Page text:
The limestone Batu Caves were discovered in 1892, which was about the time when the Hindu temple was built atop 272 intimidating steps. Dedicated to Lord Murugan, of whom there is a resplendent 47-metre golden statue at the entrance, the 400 million years old Batu Caves is probably the most popular Hindu shrine in all of Malaysia.
If you think the statues outdoors look spectacular, wait till you're inside, where you'll see many, many more statues of deities and Hindu gods. Three main caves together with several smaller ones make up the phenomenon that is Batu Caves.
The Temple Cave or Cathedral Cave is the best known of all caves, probably because it's the first once you enter after your climb up. This huge chamber is best seen in daylight, when sunlight filters in from naturally formed holes in the 100-meter high ceiling. The Dark Cave, which is below the Temple Cave, requires a special permission from the Malaysian Nature Society if you wish to access it. It is 2,000 meters long and reportedly contains endemic cave animals. Lastly, the Gallery Cave, located at the footsteps of Temple Cave, is so named because it contains an art gallery. Here you can find more statues of deities as well as wall paintings showing well-known scenes from Hindu mythology.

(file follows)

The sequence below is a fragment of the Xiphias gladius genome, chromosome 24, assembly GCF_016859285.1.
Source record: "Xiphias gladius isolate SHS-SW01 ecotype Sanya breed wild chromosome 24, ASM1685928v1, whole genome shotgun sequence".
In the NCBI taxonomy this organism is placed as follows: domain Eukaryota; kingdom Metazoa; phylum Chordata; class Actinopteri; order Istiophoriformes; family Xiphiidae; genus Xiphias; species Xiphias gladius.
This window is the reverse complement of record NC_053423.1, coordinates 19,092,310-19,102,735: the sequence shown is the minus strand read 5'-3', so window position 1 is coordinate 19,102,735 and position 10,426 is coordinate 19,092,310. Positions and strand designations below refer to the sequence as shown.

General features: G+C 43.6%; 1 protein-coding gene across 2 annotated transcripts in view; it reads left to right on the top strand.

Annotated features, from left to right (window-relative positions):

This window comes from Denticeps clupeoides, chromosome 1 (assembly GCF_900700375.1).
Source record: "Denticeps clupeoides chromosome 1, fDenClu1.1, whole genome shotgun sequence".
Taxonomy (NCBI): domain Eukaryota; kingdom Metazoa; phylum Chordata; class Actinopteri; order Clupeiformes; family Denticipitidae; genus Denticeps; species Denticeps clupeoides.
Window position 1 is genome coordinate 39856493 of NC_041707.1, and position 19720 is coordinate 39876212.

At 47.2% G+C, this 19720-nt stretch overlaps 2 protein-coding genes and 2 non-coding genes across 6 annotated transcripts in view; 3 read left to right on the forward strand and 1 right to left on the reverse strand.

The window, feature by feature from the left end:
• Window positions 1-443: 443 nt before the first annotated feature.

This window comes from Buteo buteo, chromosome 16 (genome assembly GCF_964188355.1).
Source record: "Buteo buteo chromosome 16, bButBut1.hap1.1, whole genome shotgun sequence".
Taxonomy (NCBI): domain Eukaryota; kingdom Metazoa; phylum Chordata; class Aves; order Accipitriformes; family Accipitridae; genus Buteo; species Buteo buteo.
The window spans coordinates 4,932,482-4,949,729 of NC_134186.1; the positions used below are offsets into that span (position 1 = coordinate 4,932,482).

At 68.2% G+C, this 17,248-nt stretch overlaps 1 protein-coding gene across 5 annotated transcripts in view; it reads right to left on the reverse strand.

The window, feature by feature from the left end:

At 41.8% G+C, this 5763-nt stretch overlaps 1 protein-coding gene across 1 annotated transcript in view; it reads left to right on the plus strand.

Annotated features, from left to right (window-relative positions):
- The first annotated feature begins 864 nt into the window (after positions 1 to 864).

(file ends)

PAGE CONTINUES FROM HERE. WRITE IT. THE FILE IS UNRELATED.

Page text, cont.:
A word to the wise. Hold on tight to your bags, cameras and other valuable belongings on your climb up to the entrance of the Batu Caves because the monkeys here are numerous, untamed and notorious for their mischief. It might sound cute now while you're reading this ("Oh, monkeys! How exotic and adorable!") but the reality is a whole other ballpark altogether.
Although the Batu Caves are 13km north of Kuala Lumpur, in the state of Selangor, a distance which puts off otherwise keen tourists, it is easily accessible thanks to the KTM Komuter, which stops right at the doorsteps of these magnificent limestone caves. Couple your trip to the Batu Caves with an excursion to the National Zoo or Zoo Negara, which is only a ten-minute metered taxi ride away.